This mostly applies to our office file formats which are needed for active administrative processes. These types of documents are exempt from the regulations, we currently don’t have any plans to make them accessible.

What to do if you can’t use one of our documents

If you need a document we’ve published in a different format:

We’ll consider the request and get back to you in 5 working days.

Reporting accessibility problems with one of our documents

We’re always looking to improve the accessibility of our documents. If you find any problems that aren’t listed on this page or you think we’re not meeting accessibility requirements, use the details above to contact us.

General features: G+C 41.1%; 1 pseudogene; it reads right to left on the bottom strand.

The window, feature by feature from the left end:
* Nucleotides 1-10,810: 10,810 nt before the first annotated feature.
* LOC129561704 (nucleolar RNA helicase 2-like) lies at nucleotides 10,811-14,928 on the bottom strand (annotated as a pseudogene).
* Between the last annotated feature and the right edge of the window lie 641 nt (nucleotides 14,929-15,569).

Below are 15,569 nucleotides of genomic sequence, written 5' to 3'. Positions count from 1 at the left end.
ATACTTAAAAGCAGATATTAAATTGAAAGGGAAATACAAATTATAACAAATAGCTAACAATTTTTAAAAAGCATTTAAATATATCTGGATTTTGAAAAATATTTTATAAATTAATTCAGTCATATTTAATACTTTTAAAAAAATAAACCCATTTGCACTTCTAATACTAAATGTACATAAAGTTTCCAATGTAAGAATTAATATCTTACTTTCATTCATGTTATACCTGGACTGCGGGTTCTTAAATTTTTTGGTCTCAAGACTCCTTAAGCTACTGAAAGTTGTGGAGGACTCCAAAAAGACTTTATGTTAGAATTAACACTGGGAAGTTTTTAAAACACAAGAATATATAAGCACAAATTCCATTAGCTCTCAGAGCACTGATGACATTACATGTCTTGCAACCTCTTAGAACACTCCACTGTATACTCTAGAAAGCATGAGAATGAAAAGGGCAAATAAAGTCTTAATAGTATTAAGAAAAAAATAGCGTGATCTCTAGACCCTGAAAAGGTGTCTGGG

Enforcement procedure

The Equality and Human Rights Commission (EHRC) is responsible for enforcing the Public Sector Bodies (Websites and Mobile Applications)(No.2) Accessibility Regulations 2018 (the ‘accessibility regulations’). If you’re happy with how we respond to your complaint, contact the Equality Advisory and Support Services (EASS).

Technical information about the accessibility of our documents

We are committed to making our documents accessible, in accordance with the Public Sector Bodies (Websites and Mobile Applications)(No.2) Accessibility Regulations 2018.

The documents we publish are partially compliant with the Web Content Accessibility Guidelines version 2.1 AA standard, due to the non-compliances listed below.

Non accessible content

The content listed below is non-accessible for the following reasons.